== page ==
place you’d never go back:
I do not think that there really is a place that I could say I would never return to – though the airport in Pisa comes close. My husband and I did have a rather nasty spell of bad luck when we traveled to Budapest. The city itself was spellbinding. But traveling by bus 12 hours there and 12 hours back {3 hours each way spent at the Hungary/Croatia border} – and then having our luggage and purchases stolen from said bus – not so fun.
most memorable trip in 2 sentences or less:
Standing on the boardwalk in Opatija, Croatia; my husband whirling me around under a full moon while someone is playing “Glory, Glory Hallelujah” on the accordion. I remember wearing my hair in braids; I felt so young and alive – he asked me to marry him at that moment.

how do you prepare for a trip?
A crash course in the language is imperative to me – I do not like feeling helpless or that I could not communicate in an emergency situation. Beyond that, I day dream. A lot.
how do you record your travels when you’re traveling?
I photograph and I write. I collect a lot of paper – tickets, receipts, museum brochures – they really help clear the dreamy fog I find myself in when I return.

what is your favorite thing to photograph in a new place?
Everything. Anything that I find fascinating – people, food, land – if I am moved by it, I capture it. And doing so on Polaroid seems to enhance the memory – it is how I felt the moment I pressed the shutter – full of magic and lovely light.

on an average, how many pictures to you take on a trip?
Shooting Polaroid I am only limited by the amount of film I am willing to tote around with me. To me, 50 incredible Polaroids are worth gold in comparison to hundreds of digital files.
what’s in your “designer travel kit” ?
I never travel without at least one of my Polaroid cameras. My three favorites are my 680SLR, SX-70 and my 110b Pathfinder. I also love to bring a medium format camera – either my Hasselblad 503CW or Yashica Mat-124g. Loads of film of course. I have a little kraft paper Moleskine that has addresses in it – I also keep a supply of stamps in the interior pocket of the notebook for impromptu post card sending. I always bring my pack of Stabilo Point 88 markers, another blank soft cover Moleskine for journaling and sketching, a Kolo Essex travel book for note-taking and stuffing paper goodies {museum brochures and such} and my Ipod – packed with music that will eventually become the soundtrack to that adventure.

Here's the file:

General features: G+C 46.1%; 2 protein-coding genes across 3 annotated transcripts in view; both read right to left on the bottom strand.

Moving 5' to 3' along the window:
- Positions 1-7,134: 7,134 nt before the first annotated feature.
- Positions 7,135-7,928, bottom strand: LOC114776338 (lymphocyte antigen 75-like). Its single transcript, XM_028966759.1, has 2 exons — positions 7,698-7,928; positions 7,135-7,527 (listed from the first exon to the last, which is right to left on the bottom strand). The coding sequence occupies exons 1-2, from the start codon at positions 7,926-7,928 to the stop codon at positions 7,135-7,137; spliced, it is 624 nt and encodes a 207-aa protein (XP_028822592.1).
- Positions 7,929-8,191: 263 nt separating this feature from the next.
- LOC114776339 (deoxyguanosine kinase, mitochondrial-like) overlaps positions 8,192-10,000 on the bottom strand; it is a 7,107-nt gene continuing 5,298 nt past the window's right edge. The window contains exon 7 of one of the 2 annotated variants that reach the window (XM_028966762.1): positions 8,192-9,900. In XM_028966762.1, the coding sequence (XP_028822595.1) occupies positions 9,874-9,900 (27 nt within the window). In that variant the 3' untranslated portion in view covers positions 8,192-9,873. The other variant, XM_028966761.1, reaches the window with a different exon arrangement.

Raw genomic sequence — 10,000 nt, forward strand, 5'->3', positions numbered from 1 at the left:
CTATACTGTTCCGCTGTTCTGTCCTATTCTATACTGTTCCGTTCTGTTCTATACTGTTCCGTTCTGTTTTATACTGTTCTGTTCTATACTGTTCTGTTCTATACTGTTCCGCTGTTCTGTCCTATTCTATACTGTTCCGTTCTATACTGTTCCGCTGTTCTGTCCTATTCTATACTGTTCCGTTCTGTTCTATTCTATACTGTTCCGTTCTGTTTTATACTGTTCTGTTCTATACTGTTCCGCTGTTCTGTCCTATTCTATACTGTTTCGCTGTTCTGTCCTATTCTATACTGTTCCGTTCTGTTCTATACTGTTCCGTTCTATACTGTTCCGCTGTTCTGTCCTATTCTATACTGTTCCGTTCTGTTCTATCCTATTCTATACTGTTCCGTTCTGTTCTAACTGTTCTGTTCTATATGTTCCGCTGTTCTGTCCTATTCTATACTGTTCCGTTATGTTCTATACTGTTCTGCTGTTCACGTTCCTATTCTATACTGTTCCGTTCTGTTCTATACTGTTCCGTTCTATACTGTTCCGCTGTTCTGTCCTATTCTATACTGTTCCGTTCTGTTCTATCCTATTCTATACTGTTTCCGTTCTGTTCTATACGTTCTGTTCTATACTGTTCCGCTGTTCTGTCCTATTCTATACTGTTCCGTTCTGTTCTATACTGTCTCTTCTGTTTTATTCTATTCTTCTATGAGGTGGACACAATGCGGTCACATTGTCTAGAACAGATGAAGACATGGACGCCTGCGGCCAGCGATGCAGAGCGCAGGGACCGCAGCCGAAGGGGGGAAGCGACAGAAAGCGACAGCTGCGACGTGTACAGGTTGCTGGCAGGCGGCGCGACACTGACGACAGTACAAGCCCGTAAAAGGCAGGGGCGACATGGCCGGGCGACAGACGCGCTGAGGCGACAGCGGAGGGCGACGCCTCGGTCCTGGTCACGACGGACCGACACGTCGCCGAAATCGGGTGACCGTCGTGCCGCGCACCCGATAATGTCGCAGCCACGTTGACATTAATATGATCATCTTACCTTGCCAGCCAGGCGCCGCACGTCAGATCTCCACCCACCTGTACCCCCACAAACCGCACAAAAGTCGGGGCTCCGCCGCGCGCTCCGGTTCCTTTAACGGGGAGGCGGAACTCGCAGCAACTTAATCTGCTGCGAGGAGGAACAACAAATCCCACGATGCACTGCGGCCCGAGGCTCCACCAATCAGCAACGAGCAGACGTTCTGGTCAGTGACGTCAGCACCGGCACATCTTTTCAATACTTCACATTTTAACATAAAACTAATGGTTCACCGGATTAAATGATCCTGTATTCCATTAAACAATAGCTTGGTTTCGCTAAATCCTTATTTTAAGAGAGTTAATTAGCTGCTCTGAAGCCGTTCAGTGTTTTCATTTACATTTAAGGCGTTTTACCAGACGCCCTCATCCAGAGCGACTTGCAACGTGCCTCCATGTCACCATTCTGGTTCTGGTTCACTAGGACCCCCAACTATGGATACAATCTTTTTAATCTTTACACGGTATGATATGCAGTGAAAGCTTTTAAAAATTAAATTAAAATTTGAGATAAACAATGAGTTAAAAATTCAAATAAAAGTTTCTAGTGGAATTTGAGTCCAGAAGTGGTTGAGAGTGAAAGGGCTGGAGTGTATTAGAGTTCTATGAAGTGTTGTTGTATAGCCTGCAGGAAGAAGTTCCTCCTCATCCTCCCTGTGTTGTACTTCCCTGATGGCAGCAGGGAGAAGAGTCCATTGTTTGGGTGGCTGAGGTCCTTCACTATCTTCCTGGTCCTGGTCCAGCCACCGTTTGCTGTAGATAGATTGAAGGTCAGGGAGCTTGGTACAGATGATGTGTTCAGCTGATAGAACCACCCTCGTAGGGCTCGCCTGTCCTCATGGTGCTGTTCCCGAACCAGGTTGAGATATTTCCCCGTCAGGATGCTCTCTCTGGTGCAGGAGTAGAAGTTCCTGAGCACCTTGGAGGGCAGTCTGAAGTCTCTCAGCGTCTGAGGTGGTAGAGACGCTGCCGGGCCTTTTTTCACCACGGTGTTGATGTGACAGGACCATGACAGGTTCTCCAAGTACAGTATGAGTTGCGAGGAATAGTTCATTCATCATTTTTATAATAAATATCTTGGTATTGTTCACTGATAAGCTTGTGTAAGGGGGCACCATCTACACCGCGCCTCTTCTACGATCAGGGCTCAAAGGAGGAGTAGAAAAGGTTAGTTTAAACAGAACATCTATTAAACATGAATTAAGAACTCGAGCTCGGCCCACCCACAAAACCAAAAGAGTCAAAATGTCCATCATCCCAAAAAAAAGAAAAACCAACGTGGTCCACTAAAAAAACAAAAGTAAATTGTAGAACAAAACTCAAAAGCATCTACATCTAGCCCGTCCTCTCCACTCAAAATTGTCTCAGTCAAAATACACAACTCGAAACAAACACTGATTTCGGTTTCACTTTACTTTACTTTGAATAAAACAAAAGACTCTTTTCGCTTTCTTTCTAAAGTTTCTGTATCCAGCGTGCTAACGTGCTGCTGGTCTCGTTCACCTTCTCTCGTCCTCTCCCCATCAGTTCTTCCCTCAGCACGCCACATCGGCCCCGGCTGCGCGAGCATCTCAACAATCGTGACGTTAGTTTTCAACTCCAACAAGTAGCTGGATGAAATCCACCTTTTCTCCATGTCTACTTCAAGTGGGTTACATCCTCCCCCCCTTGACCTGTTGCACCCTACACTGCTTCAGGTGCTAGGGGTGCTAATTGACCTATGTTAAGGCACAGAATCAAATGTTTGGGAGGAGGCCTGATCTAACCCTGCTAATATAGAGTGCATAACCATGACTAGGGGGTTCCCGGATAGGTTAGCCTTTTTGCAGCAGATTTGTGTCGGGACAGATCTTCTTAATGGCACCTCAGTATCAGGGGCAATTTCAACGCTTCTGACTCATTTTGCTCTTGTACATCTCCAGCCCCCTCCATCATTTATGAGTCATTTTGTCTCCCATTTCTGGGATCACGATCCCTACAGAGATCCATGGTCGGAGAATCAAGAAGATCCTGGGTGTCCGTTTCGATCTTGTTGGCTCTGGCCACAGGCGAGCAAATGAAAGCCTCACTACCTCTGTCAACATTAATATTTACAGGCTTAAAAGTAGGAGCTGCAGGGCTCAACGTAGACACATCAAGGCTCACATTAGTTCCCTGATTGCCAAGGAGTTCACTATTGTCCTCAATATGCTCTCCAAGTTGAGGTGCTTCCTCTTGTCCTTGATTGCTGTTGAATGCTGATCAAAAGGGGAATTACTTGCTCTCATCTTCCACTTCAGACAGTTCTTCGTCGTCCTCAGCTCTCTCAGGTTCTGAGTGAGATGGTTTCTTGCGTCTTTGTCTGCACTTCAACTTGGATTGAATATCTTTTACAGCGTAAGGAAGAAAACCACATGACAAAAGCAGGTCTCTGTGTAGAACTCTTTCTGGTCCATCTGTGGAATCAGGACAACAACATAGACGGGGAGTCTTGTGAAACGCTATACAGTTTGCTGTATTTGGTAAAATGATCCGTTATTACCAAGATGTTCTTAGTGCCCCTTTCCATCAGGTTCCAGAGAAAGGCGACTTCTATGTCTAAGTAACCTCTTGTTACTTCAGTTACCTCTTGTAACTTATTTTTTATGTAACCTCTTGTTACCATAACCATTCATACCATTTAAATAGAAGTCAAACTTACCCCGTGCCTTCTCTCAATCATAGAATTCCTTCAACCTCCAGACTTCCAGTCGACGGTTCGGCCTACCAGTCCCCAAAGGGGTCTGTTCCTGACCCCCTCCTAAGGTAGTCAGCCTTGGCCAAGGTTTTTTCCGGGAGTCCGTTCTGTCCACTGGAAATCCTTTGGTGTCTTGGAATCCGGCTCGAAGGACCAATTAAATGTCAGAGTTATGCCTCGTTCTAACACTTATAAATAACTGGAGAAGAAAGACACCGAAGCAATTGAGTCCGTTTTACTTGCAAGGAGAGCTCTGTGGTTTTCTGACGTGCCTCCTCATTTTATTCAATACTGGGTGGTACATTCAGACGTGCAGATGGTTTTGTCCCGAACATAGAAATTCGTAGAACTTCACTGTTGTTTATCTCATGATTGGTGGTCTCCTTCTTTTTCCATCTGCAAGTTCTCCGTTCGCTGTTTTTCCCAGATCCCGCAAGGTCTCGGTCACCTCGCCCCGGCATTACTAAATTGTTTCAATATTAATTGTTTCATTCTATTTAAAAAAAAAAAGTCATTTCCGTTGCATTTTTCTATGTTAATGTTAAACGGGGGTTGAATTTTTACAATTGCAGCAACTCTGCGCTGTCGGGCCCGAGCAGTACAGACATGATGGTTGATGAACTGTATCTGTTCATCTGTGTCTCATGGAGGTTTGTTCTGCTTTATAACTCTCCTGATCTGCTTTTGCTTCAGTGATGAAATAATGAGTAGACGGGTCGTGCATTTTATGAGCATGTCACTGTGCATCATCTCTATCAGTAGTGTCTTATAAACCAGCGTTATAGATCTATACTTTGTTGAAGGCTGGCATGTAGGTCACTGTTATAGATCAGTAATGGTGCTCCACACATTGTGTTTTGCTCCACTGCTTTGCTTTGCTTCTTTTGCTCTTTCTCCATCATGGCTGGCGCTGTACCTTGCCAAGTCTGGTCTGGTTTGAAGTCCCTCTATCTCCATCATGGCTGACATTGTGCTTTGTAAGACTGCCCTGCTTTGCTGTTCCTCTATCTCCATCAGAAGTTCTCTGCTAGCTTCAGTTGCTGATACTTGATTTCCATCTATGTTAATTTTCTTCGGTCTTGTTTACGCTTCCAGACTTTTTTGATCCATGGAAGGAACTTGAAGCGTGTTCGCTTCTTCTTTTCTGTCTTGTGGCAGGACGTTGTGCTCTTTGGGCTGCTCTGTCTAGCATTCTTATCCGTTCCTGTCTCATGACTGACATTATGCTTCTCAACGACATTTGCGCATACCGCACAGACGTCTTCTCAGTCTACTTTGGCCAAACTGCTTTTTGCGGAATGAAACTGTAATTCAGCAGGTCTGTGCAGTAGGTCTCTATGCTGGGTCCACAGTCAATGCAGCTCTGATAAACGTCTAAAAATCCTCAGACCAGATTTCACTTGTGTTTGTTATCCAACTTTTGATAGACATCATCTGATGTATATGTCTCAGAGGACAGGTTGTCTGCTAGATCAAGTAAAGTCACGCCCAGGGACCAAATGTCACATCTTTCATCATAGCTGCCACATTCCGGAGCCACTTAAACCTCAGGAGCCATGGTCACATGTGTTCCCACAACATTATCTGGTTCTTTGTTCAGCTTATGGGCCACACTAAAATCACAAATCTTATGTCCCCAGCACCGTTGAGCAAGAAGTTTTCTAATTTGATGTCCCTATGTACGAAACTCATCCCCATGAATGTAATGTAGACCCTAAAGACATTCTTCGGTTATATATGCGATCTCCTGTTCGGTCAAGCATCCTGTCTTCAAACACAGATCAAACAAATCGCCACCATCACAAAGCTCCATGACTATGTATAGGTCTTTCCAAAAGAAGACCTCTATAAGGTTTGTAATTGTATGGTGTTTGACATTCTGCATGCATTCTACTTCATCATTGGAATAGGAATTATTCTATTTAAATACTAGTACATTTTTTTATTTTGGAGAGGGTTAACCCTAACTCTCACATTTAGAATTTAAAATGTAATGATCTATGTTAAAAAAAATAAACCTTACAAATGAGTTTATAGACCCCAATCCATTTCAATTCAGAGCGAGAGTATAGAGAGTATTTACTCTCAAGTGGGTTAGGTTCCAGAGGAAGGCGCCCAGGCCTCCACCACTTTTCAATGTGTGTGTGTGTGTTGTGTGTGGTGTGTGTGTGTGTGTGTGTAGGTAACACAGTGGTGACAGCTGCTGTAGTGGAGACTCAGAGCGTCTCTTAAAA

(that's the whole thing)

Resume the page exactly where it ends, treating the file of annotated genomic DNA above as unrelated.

what do you do after a trip? how long after a trip does this happen?
Honestly, I go through a little down time – especially after returning from Italy. I feel like I belong there so coming back to the States is always a little bittersweet. I have so much in my life to be grateful for – so I focus on that and once the aforementioned fog has passed, I scan Polaroids into my Mac and share them on my blog – and sometimes, in my shop and online portfolio. This last trip to Italy actually helped inspire my latest venture, Fieryeyed Books whose first publication, “Little Italy” was in essence a visual journal of my time in Tuscany. When I returned from living abroad I found a wonderful project in an old Martha Stewart Living magazine that I wrote about and photographed here.
favorite souvenir/thing to bring back?
I always buy jewelry. I especially love finding one of a kind pieces in the markets and antique stores abroad. I love that I can go through my jewelry cabinet, pick up a piece and tell myself exactly where I purchased it and why – it bonds me to that place forever – a talisman – there is great power in such things. I have a necklace and a stack of bracelets I wear everyday of pieces I have collected throughout the world. The necklace is made up of five coins, stamps and medallions that not only symbolize their origin, but something much deeper to me – my spiritual connection with each of those places. A coin featuring the Goddess Athena as an owl from Greece and a medallion of Kuan Yin from Japan are among the five.

latest project::
on etsy::
d*s “sneak peek” :: here and here

Click HERE for more artists and designers featured on Boarding Pass!

1 Comment

  • such a lovely post. my very favorite part was the bit about jen’s engagement. who could resist? full moon, an accordion, braids? perfection.